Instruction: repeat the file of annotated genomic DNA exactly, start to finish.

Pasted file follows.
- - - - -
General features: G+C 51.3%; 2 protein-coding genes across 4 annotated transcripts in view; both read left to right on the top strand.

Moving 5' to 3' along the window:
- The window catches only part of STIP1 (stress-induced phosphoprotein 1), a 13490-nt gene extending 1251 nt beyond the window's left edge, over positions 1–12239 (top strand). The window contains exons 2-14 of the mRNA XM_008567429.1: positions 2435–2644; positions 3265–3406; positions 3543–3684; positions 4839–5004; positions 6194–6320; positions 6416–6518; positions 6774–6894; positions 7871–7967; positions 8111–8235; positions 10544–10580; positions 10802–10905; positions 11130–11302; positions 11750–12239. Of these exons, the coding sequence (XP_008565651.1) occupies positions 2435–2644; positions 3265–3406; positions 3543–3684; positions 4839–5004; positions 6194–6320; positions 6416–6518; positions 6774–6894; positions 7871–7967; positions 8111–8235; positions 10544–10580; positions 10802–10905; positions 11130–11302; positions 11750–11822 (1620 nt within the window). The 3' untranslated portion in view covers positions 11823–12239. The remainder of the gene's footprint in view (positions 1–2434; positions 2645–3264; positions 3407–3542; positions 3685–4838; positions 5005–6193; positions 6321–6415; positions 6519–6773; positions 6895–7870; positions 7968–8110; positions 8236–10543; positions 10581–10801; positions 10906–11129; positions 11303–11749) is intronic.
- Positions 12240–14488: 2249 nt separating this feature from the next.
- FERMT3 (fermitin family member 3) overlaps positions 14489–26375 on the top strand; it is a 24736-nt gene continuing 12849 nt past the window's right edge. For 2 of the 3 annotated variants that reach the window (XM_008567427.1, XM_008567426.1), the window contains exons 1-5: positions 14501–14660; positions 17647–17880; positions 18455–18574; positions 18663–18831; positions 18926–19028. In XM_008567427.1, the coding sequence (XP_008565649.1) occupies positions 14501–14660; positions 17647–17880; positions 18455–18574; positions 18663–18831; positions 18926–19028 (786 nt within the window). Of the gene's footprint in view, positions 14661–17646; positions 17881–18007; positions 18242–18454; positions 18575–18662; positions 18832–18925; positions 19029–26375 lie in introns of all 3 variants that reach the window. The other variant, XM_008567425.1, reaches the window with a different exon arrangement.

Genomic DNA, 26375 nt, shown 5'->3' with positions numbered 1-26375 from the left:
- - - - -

General features: G+C 51.3%; 2 protein-coding genes across 4 annotated transcripts in view; both read left to right on the top strand.

Moving 5' to 3' along the window:
- The window catches only part of STIP1 (stress-induced phosphoprotein 1), a 13490-nt gene extending 1251 nt beyond the window's left edge, over positions 1–12239 (top strand). The window contains exons 2-14 of the mRNA XM_008567429.1: positions 2435–2644; positions 3265–3406; positions 3543–3684; positions 4839–5004; positions 6194–6320; positions 6416–6518; positions 6774–6894; positions 7871–7967; positions 8111–8235; positions 10544–10580; positions 10802–10905; positions 11130–11302; positions 11750–12239. Of these exons, the coding sequence (XP_008565651.1) occupies positions 2435–2644; positions 3265–3406; positions 3543–3684; positions 4839–5004; positions 6194–6320; positions 6416–6518; positions 6774–6894; positions 7871–7967; positions 8111–8235; positions 10544–10580; positions 10802–10905; positions 11130–11302; positions 11750–11822 (1620 nt within the window). The 3' untranslated portion in view covers positions 11823–12239. The remainder of the gene's footprint in view (positions 1–2434; positions 2645–3264; positions 3407–3542; positions 3685–4838; positions 5005–6193; positions 6321–6415; positions 6519–6773; positions 6895–7870; positions 7968–8110; positions 8236–10543; positions 10581–10801; positions 10906–11129; positions 11303–11749) is intronic.
- Positions 12240–14488: 2249 nt separating this feature from the next.
- FERMT3 (fermitin family member 3) overlaps positions 14489–26375 on the top strand; it is a 24736-nt gene continuing 12849 nt past the window's right edge. For 2 of the 3 annotated variants that reach the window (XM_008567427.1, XM_008567426.1), the window contains exons 1-5: positions 14501–14660; positions 17647–17880; positions 18455–18574; positions 18663–18831; positions 18926–19028. In XM_008567427.1, the coding sequence (XP_008565649.1) occupies positions 14501–14660; positions 17647–17880; positions 18455–18574; positions 18663–18831; positions 18926–19028 (786 nt within the window). Of the gene's footprint in view, positions 14661–17646; positions 17881–18007; positions 18242–18454; positions 18575–18662; positions 18832–18925; positions 19029–26375 lie in introns of all 3 variants that reach the window. The other variant, XM_008567425.1, reaches the window with a different exon arrangement.

Genomic DNA, 26375 nt, shown 5'->3' with positions numbered 1-26375 from the left: